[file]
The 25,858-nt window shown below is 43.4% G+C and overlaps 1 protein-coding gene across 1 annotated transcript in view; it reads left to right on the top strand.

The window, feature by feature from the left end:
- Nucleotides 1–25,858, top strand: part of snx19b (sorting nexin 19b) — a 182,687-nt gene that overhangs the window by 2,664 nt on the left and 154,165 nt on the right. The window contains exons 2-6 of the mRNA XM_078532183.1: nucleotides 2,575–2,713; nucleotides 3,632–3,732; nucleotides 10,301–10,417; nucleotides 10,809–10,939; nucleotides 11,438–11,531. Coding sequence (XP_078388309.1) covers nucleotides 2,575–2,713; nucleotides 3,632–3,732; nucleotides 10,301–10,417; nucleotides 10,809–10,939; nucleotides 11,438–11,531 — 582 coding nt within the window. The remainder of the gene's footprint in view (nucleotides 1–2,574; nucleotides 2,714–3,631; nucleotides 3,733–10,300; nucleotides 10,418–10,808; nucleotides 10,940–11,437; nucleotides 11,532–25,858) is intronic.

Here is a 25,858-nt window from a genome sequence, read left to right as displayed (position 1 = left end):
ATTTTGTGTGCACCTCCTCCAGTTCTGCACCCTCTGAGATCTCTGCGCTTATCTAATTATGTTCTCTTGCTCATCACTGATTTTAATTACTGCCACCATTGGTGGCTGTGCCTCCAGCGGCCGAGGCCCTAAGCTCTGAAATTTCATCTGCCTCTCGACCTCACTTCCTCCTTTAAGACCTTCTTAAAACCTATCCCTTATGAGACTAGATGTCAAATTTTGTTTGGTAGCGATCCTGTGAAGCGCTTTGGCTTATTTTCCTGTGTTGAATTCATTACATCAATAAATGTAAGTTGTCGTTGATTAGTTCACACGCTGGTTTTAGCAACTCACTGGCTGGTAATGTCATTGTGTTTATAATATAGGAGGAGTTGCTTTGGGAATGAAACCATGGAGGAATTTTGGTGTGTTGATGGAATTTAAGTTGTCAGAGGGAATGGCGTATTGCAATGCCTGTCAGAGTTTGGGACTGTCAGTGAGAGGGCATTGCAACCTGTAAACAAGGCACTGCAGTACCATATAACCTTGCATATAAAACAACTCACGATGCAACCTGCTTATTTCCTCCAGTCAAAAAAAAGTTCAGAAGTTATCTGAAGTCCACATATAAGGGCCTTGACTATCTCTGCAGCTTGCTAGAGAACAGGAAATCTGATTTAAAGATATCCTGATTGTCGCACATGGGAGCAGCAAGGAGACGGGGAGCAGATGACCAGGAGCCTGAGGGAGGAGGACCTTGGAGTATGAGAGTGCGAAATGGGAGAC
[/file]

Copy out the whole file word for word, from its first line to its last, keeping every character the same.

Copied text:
The 25,858-nt window shown below is 43.4% G+C and overlaps 1 protein-coding gene across 1 annotated transcript in view; it reads left to right on the top strand.

The window, feature by feature from the left end:
- Nucleotides 1–25,858, top strand: part of snx19b (sorting nexin 19b) — a 182,687-nt gene that overhangs the window by 2,664 nt on the left and 154,165 nt on the right. The window contains exons 2-6 of the mRNA XM_078532183.1: nucleotides 2,575–2,713; nucleotides 3,632–3,732; nucleotides 10,301–10,417; nucleotides 10,809–10,939; nucleotides 11,438–11,531. Coding sequence (XP_078388309.1) covers nucleotides 2,575–2,713; nucleotides 3,632–3,732; nucleotides 10,301–10,417; nucleotides 10,809–10,939; nucleotides 11,438–11,531 — 582 coding nt within the window. The remainder of the gene's footprint in view (nucleotides 1–2,574; nucleotides 2,714–3,631; nucleotides 3,733–10,300; nucleotides 10,418–10,808; nucleotides 10,940–11,437; nucleotides 11,532–25,858) is intronic.

Here is a 25,858-nt window from a genome sequence, read left to right as displayed (position 1 = left end):
ATTTTGTGTGCACCTCCTCCAGTTCTGCACCCTCTGAGATCTCTGCGCTTATCTAATTATGTTCTCTTGCTCATCACTGATTTTAATTACTGCCACCATTGGTGGCTGTGCCTCCAGCGGCCGAGGCCCTAAGCTCTGAAATTTCATCTGCCTCTCGACCTCACTTCCTCCTTTAAGACCTTCTTAAAACCTATCCCTTATGAGACTAGATGTCAAATTTTGTTTGGTAGCGATCCTGTGAAGCGCTTTGGCTTATTTTCCTGTGTTGAATTCATTACATCAATAAATGTAAGTTGTCGTTGATTAGTTCACACGCTGGTTTTAGCAACTCACTGGCTGGTAATGTCATTGTGTTTATAATATAGGAGGAGTTGCTTTGGGAATGAAACCATGGAGGAATTTTGGTGTGTTGATGGAATTTAAGTTGTCAGAGGGAATGGCGTATTGCAATGCCTGTCAGAGTTTGGGACTGTCAGTGAGAGGGCATTGCAACCTGTAAACAAGGCACTGCAGTACCATATAACCTTGCATATAAAACAACTCACGATGCAACCTGCTTATTTCCTCCAGTCAAAAAAAAGTTCAGAAGTTATCTGAAGTCCACATATAAGGGCCTTGACTATCTCTGCAGCTTGCTAGAGAACAGGAAATCTGATTTAAAGATATCCTGATTGTCGCACATGGGAGCAGCAAGGAGACGGGGAGCAGATGACCAGGAGCCTGAGGGAGGAGGACCTTGGAGTATGAGAGTGCGAAATGGGAGAC